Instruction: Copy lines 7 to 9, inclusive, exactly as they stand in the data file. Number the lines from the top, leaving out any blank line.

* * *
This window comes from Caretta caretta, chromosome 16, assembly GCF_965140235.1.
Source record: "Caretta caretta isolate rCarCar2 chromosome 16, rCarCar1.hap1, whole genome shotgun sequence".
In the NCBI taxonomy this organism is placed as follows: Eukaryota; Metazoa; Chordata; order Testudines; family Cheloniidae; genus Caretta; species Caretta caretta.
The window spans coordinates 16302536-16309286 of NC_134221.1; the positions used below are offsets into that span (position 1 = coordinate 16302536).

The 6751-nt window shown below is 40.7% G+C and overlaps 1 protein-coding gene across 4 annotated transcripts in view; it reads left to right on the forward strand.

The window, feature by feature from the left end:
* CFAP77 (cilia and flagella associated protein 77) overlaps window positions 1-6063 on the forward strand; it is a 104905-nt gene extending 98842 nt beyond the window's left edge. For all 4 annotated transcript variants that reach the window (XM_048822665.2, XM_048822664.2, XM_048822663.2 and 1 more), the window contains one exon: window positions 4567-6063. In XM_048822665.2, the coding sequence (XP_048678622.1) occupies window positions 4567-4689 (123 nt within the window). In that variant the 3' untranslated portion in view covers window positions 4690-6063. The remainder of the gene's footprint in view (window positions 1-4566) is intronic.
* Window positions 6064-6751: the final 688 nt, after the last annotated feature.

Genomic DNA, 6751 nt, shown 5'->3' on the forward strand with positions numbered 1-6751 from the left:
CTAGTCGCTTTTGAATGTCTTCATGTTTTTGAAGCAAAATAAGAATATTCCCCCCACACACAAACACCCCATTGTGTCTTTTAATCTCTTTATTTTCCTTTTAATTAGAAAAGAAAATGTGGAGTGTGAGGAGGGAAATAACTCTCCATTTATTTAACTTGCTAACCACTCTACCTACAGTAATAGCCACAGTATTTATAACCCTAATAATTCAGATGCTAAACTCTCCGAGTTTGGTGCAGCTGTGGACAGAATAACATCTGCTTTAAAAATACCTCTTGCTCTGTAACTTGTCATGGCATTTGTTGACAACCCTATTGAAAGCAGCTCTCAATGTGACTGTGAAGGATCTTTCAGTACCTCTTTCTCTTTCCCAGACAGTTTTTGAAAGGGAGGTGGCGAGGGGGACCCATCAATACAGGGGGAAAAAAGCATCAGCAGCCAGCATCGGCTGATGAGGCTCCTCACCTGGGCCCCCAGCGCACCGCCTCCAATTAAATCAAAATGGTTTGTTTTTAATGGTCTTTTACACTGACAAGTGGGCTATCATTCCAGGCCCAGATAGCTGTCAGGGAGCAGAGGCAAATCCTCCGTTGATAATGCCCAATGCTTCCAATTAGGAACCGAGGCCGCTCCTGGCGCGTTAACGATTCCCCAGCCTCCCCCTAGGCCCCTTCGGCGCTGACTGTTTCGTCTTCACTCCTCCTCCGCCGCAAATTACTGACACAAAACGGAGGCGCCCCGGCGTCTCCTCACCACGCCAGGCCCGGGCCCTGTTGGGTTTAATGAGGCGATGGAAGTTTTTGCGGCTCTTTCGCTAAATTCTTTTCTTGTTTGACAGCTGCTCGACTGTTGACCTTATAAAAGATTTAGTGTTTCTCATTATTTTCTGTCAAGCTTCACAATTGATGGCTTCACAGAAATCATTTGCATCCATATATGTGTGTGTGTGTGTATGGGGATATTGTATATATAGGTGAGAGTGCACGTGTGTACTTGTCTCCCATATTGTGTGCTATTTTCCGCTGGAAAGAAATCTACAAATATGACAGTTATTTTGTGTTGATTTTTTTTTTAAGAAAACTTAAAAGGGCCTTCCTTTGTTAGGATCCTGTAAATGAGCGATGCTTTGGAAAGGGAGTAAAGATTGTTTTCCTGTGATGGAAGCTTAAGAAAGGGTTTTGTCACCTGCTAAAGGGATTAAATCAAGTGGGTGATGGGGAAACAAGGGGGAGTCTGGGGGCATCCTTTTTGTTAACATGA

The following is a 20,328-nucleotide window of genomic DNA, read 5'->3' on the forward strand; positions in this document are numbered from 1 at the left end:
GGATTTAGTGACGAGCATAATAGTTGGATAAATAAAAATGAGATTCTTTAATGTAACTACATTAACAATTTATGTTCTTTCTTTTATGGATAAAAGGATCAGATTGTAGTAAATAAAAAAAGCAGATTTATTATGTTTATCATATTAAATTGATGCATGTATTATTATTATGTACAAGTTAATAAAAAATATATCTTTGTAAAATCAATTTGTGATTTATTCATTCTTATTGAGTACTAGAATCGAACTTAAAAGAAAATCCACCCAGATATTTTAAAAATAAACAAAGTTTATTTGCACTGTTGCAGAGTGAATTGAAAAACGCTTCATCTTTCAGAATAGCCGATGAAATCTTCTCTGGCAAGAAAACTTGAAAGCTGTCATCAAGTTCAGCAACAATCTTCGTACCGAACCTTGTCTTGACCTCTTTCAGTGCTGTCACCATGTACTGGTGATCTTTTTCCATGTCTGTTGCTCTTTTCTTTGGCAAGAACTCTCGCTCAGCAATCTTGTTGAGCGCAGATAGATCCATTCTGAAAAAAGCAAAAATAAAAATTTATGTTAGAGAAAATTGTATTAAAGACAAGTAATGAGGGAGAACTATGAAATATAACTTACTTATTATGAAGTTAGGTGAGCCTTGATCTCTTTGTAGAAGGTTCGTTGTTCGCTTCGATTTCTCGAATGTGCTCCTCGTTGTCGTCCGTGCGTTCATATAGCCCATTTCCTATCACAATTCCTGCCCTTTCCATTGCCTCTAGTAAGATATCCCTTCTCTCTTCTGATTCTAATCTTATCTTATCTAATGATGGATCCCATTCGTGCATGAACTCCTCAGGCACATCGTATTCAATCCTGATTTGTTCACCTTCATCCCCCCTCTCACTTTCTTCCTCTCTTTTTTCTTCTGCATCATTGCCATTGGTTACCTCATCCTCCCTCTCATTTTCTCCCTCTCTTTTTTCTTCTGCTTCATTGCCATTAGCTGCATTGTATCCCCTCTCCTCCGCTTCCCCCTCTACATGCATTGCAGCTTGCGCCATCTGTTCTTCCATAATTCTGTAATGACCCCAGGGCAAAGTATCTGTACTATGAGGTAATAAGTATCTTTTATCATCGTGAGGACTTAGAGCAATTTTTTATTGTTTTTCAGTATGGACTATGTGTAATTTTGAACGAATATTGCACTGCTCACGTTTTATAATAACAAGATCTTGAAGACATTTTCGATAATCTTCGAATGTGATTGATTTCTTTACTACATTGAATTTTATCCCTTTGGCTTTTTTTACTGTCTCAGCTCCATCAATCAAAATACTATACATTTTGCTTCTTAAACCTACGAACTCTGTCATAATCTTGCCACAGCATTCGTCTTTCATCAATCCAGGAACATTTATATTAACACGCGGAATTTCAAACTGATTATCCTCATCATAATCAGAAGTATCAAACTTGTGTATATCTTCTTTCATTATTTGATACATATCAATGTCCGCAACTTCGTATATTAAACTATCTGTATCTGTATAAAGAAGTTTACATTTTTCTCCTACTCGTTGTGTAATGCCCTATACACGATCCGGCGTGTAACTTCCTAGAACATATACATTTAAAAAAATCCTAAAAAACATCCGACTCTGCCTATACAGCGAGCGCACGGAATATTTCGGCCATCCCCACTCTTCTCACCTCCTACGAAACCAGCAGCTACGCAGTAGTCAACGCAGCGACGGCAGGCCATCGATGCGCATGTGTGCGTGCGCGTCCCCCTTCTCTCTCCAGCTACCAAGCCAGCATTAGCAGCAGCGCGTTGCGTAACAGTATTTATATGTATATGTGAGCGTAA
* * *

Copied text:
* CFAP77 (cilia and flagella associated protein 77) overlaps window positions 1-6063 on the forward strand; it is a 104905-nt gene extending 98842 nt beyond the window's left edge. For all 4 annotated transcript variants that reach the window (XM_048822665.2, XM_048822664.2, XM_048822663.2 and 1 more), the window contains one exon: window positions 4567-6063. In XM_048822665.2, the coding sequence (XP_048678622.1) occupies window positions 4567-4689 (123 nt within the window). In that variant the 3' untranslated portion in view covers window positions 4690-6063. The remainder of the gene's footprint in view (window positions 1-4566) is intronic.
* Window positions 6064-6751: the final 688 nt, after the last annotated feature.

Genomic DNA, 6751 nt, shown 5'->3' on the forward strand with positions numbered 1-6751 from the left: